The political complexion to the duel was given after its fatal result, the Tories, who were Jacobite in sympathy, declaring that it was a plot of the Whigs, to remove one of their leaders. The Duchess of Hamilton survived her husband thirty-two years. She was a great friend of Dean Swift, who has left an unpleasing description of her character. When her husband was killed she never " grieved," he wrote, but raged and stormed and railed." On their first acquaintance he said, " she talked too much and was a plaguey detractor ; later on he found she had a " diabolical temper." Nevertheless, he said, " she has abundance of wit and spirit . . . . hand-some and airy, and seldom spared anybody that gave her the least provocation, by which she had many enemies and few friends." This lady had seven children, one of her sons being called Lord Anne Douglas in honour of his godmother, Queen Anne. Ashton remained the property of the Dukes of Hamilton until 1853, when it was sold, and bought by Mr. Nicholas Starkie of Huntroyd. After it came into the possession of the Starkie family the house was rebuilt.

Queen Mary illustration From a minature by Louis de Vargas 1555


Victor Ludorum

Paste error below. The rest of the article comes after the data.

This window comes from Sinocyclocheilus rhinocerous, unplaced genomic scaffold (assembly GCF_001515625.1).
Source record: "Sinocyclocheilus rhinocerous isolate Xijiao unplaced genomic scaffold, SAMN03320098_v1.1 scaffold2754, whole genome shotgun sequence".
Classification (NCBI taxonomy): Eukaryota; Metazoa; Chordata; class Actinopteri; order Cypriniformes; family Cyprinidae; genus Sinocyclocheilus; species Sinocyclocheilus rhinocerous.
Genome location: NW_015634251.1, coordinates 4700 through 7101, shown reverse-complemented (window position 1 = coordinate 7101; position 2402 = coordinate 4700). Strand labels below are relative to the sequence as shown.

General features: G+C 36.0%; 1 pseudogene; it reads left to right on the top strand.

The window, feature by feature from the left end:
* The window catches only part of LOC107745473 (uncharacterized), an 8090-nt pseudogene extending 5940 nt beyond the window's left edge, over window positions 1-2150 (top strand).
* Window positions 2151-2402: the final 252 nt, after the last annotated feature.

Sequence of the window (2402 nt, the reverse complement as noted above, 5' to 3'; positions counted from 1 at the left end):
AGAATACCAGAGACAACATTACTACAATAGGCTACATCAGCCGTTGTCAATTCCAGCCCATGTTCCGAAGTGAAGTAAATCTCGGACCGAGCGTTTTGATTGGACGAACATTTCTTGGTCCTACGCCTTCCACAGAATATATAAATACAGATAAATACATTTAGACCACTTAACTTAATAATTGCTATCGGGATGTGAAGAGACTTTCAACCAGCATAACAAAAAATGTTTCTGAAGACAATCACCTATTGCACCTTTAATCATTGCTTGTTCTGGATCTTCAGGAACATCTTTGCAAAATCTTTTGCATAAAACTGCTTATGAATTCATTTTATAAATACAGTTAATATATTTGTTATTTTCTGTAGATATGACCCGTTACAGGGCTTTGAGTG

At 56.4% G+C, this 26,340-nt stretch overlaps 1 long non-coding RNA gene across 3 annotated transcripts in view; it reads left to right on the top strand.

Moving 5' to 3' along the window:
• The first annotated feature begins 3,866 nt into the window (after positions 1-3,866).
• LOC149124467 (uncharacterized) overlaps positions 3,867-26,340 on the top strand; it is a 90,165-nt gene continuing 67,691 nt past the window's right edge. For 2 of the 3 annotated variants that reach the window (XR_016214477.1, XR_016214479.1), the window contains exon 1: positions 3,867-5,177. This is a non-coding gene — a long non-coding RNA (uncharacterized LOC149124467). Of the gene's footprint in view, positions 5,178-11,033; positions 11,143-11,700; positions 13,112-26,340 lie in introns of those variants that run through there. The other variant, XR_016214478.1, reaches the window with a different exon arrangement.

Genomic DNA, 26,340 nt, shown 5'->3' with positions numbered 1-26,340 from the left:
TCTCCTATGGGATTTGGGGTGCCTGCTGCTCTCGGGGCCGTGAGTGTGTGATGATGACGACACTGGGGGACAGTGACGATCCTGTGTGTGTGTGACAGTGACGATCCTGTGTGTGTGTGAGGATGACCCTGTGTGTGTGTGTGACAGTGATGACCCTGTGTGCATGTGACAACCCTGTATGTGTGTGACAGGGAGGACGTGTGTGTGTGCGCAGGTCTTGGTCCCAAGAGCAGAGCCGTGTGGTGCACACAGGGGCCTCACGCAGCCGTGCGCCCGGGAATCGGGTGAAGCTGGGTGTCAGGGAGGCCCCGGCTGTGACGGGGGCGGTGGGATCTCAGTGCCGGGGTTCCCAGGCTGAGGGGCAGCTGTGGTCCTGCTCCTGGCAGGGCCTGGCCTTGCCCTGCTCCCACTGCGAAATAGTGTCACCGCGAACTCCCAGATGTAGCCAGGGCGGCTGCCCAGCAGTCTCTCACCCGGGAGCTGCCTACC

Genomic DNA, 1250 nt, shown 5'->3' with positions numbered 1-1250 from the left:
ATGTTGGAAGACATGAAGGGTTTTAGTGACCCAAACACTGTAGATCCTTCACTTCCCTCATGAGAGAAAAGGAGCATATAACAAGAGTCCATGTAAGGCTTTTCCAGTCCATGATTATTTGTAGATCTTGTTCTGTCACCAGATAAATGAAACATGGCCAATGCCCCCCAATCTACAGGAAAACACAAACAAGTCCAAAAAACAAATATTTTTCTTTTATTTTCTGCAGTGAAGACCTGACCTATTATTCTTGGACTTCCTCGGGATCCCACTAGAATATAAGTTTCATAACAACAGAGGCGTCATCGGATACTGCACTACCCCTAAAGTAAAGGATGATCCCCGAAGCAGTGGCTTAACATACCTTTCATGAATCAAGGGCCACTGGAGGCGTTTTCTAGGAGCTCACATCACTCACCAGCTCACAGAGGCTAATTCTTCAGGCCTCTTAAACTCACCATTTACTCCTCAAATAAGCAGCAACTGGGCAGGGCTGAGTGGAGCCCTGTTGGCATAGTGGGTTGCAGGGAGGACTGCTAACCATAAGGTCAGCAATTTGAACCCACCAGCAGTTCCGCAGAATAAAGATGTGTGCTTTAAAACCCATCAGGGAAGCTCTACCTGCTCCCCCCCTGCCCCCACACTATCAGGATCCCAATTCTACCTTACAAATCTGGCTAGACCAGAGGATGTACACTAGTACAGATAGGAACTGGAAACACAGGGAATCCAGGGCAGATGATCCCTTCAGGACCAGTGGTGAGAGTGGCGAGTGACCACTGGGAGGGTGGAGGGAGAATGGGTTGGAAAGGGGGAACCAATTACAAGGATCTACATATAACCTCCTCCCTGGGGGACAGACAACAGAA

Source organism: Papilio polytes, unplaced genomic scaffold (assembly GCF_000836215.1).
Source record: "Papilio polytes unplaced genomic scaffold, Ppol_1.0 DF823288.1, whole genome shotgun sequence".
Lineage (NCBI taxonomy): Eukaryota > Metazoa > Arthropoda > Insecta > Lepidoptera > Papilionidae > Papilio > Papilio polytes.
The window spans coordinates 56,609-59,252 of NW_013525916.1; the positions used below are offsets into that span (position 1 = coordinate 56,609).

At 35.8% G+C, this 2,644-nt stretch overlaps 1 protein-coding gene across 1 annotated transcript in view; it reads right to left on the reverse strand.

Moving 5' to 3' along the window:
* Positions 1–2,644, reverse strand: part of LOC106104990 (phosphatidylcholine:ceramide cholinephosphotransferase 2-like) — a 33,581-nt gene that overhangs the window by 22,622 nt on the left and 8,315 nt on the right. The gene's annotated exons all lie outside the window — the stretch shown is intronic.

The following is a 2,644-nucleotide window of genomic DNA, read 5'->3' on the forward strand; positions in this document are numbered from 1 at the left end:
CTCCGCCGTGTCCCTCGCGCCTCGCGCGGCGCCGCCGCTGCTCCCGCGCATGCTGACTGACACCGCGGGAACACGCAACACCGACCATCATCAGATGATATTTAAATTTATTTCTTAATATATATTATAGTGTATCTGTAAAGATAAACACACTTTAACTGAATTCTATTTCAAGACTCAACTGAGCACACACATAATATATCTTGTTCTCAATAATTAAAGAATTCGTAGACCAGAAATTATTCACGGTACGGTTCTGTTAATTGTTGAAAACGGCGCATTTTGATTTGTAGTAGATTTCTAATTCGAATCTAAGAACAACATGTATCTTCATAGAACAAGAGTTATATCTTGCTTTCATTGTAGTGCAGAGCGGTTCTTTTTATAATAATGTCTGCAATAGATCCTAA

(thanks to Jill Cronin for the latin!) My first encounter with the Cockerel (who I have now christened Victor Ludorum), was via a conversation with two blokes who were doing the refurbishment job on the Bandstand in Victoria Park. They work for Dorothea Resoration at Whalley Bridge, their names are Jason (foreman) and Mark ( the one who does the work!) It was early January when I spoke to them and the conversation went something like as follows; ME - What's happening to the weathervane cockerel on top? JASON - We'll probably scrap it or replace it. ME – Why? MARK - Well, it's bloody awful, it looks like a child has drawn it. ME - Well, if you're going to scrap it, do you think we could have the original for the Local History Society - because I'm thinking of joining the society and I'm sure they would give him a good home. JASON - Well you would have to talk to the client about that but the society can have it as far as I'm concerned. ME - Who is the client? JASON - The Council. ME - Okay then. At the end of the day whilst partaking in a medicinal whisky and dry ginger in front of the fire at home, it occurred to me that poor old Victor must have spent years on top of the bandstand advising the good citizens of Denton which way the wind was blowing. Year after year in rain or snow, he's done his duty without complaint or need of food and water let alone the fact that he had no roof over his head to protect him from the elements - surely he deserves a better retirement than to be recycled into something entirely useless? By now I had a crusade simmering below the surface of my otherwise calm exterior and at that point I decided that I would join the Denton Local History Society. I discussed the matter with Jill Cronin, who just happens to be a neighbor of mine. Several 'phone calls by Jill and one rather poor poem from me to the men from Dorothea Restorations and I was told that we could have Victor as a donation to the society, because he was about to be replaced by something that didn't look like a child had drawn it'. At the date of writing this article, March 19th, Victor is nowhere to be seen. All that remains is the spike sticking up skywards, so at present, unless you know your compass points you will be absolutely clueless as to which way the wind is blowing - a tragedy if ever I saw one. The end of my article however should prove that we will see him again, thanks to my interference. When we do it is my hope to be able to make a copy of him in brass and copper - because I've got a building in my garden which is crying out for an adornment of some sort. When I hopefully remake Victor I shall bring him in to show you all - and maybe we can make some money for the society by selling copies of my copy! So there, hopefully, is a happy ending. Don't watch this space, watch the spike on top of Victoria Park bandstand, and thank you for reading my little epistle. Regards, Walt. hexacktrui P.S. I christened him Victor because he's obviously a boy whose home was in Victoria Park! Thanks Walt for your article - perhaps you should have begun by saying "My first encounter" However, it is interesting that on this photograph taken in 1992, Victor is again nowhere to be seen! Could he have been put back on his perch, or even replaced, during the partial restoration of a few years ago? ED.